The grandson of the Duke of Northumberland and heir presumptive to the earls of Leicester and Warwick, Sir Philip Sidney was not himself a nobleman. Today he is closely associated in the popular imagination with the court of Elizabeth I, though he spent relatively little time at the English court, and until his appointment as governor of Flushing in 1585 received little preferment from Elizabeth. Viewed in his own age as the best hope for the establishment of a Protestant League in Europe, he was nevertheless a godson of Philip II of Spain, spent nearly a year in Italy, and sought out the company of such eminent Catholics as the Jesuit martyr Edmund Campion. Widely regarded, in the words of his late editor William A. Ringler, Jr., as “the model of perfect courtesy,” Sidney was in fact hot-tempered and could be surprisingly impetuous. Considered the epitome of the English gentleman-soldier, he saw little military action before a wound in the left thigh, received 23 September 1586 during an ill-conceived and insignificant skirmish in the Netherlands outside Zutphen, led to his death on 17 October, at Arnhem. Even his literary career bears the stamp of paradox: Sidney did not think of himself as primarily a writer, and surprisingly little of his life was devoted to writing.
Philip, the first child of Sir Henry Sidney and his wife, Mary, née Dudley, was born in 1554 at Penshurst in Kent, “on Friday the last of November, being St. Andrews day, a quarter before five in the morning.” Present at the birth were his royal Spanish godfather and his maternal grandmother, whose husband, John Dudley, Duke of Northumberland, and son Guildford had been beheaded in 1553 following the failure of the Northumberland plan to place Guildford’s wife, Lady Jane Grey, on the throne.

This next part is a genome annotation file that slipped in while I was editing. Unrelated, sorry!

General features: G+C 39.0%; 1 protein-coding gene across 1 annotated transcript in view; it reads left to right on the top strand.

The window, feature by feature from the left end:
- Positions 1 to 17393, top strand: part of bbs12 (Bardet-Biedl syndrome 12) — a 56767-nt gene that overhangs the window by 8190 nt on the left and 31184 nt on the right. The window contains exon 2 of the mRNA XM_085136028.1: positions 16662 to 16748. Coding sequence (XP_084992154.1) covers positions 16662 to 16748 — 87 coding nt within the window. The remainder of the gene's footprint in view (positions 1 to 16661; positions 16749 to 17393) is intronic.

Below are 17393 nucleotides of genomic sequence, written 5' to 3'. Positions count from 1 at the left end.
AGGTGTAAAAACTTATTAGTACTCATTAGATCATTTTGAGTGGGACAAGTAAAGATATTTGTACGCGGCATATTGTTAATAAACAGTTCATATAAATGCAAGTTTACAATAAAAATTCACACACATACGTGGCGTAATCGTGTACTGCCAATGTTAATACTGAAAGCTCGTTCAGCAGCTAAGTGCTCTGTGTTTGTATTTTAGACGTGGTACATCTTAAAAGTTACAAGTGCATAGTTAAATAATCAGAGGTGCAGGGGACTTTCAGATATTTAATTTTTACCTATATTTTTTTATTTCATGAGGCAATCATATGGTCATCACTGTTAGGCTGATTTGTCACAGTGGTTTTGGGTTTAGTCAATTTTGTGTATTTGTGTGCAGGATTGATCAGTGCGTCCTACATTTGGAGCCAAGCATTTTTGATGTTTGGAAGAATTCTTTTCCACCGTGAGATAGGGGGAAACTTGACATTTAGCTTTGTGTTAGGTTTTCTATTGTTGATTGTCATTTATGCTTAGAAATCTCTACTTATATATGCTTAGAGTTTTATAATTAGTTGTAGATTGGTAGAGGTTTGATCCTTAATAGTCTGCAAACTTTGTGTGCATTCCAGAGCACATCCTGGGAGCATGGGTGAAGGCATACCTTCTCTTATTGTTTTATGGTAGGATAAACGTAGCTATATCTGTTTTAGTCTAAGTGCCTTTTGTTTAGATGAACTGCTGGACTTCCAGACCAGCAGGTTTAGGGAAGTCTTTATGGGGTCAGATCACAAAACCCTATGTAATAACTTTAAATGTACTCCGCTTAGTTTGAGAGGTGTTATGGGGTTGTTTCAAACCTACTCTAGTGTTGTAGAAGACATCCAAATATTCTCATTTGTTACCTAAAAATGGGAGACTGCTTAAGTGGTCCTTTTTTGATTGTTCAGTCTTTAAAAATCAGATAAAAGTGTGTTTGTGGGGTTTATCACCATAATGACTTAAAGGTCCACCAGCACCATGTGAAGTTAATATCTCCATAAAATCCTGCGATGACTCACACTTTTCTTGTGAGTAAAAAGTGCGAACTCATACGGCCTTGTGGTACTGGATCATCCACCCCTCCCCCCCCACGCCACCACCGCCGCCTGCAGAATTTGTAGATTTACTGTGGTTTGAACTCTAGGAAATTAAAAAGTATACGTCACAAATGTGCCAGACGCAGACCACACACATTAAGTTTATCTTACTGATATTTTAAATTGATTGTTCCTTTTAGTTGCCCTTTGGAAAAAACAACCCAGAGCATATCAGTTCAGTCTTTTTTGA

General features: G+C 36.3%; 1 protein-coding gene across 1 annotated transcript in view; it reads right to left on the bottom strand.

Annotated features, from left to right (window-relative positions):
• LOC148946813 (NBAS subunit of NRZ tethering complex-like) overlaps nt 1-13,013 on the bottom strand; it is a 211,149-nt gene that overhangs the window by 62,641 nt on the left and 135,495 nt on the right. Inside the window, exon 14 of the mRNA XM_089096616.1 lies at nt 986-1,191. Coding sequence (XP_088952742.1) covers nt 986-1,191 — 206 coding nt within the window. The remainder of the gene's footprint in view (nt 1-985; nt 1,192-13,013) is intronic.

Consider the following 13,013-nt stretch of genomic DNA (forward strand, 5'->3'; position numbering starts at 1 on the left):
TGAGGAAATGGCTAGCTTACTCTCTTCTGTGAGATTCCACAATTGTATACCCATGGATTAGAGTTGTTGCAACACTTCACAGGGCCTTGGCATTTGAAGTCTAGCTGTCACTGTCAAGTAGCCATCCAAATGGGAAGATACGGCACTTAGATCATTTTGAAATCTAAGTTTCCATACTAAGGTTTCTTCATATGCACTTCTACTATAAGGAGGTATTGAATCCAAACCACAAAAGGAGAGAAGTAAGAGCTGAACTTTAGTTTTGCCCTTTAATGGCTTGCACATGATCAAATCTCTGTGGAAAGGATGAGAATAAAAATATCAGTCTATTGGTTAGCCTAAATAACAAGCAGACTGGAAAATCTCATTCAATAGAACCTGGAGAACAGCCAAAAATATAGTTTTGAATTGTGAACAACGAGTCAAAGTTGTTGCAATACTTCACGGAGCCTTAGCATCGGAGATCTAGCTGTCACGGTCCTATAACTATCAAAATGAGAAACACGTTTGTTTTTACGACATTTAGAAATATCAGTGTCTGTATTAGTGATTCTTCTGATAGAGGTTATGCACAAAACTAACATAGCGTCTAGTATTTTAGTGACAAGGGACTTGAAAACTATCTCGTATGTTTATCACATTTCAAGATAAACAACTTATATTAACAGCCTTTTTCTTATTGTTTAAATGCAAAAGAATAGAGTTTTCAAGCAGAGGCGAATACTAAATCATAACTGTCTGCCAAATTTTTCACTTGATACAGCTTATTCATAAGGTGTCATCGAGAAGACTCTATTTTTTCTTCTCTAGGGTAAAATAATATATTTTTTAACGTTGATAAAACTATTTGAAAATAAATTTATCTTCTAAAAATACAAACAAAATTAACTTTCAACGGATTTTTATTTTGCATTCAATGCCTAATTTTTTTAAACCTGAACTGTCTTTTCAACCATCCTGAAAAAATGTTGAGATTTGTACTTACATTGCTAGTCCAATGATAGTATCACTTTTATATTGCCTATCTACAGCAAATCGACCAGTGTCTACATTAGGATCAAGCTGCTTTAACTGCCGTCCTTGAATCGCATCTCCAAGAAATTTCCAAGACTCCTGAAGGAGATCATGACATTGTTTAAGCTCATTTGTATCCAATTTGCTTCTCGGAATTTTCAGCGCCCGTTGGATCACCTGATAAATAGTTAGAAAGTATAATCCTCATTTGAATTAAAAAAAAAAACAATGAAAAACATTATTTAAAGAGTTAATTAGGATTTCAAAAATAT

It was an auspicious beginning to an often fatherless childhood. In 1559 Queen Elizabeth appointed Sir Henry lord president of the Marches of Wales, a post that required him to spend months at a time away from home. As painful as his absence from family must have been to Sir Henry, his absence from Penshurst could only have compounded his distress. In the 1590 Arcadia Sidney recalled in the character Kalander’s house the warmth, serviceability, and understated grace of the Sidney home:
The house itself was built of fair and strong stone, not affecting so much any extraordinary kind of fineness, as an honorable representing of firm stateliness; the lights, doors and stairs, rather directed to the use of the guest than to the eye of the artificer, and yet, as the one chiefly heeded, so the other not neglected; each place handsome without curiosity, and homely without loathsomeness, not so dainty as not to be trod on, nor yet slubbered up with good fellowship—all more lasting than beautiful (but that the consideration of the exceeding lastingness made the eye believe it was exceeding beautiful).
The dominance of women in the poet’s early life was doubtless formative. Sidney’s skill in portraying female characters, from the bewitching, multifarious Stella of Astrophil and Stella (1591) to Philoclea and Pamela, the bold, beautiful, and articulate princesses of the Old Arcadia (written circa 1581) and the New Arcadia (1590; written circa 1583-1584) is, as C. S. Lewis notes in his English Literature in the Sixteenth Century, Excluding Drama(1954), without equal before William Shakespeare. The two versions of the Arcadia, Sidney’s most ambitious works, were written under the guiding spirit and often in the presence of Mary Sidney Herbert, his “dear Lady and sister, the Countess of Pembroke,” herself a great patron of writers, to whom the two versions of the Arcadia are dedicated. Mary went on to serve as Sidney’s literary executor after his death.